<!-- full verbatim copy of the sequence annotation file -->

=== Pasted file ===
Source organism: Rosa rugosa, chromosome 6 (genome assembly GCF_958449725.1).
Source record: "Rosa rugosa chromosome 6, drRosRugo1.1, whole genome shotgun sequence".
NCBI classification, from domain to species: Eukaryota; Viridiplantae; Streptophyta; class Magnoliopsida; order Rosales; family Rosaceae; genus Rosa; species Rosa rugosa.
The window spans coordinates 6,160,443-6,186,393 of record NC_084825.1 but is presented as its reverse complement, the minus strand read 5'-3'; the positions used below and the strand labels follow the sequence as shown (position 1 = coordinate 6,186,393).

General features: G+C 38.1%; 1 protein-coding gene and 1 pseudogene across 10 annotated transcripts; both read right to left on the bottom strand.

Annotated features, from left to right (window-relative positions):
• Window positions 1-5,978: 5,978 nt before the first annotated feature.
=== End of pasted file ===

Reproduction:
Source organism: Rosa rugosa, chromosome 6 (genome assembly GCF_958449725.1).
Source record: "Rosa rugosa chromosome 6, drRosRugo1.1, whole genome shotgun sequence".
NCBI classification, from domain to species: Eukaryota; Viridiplantae; Streptophyta; class Magnoliopsida; order Rosales; family Rosaceae; genus Rosa; species Rosa rugosa.
The window spans coordinates 6,160,443-6,186,393 of record NC_084825.1 but is presented as its reverse complement, the minus strand read 5'-3'; the positions used below and the strand labels follow the sequence as shown (position 1 = coordinate 6,186,393).

General features: G+C 38.1%; 1 protein-coding gene and 1 pseudogene across 10 annotated transcripts; both read right to left on the bottom strand.

Annotated features, from left to right (window-relative positions):
• Window positions 1-5,978: 5,978 nt before the first annotated feature.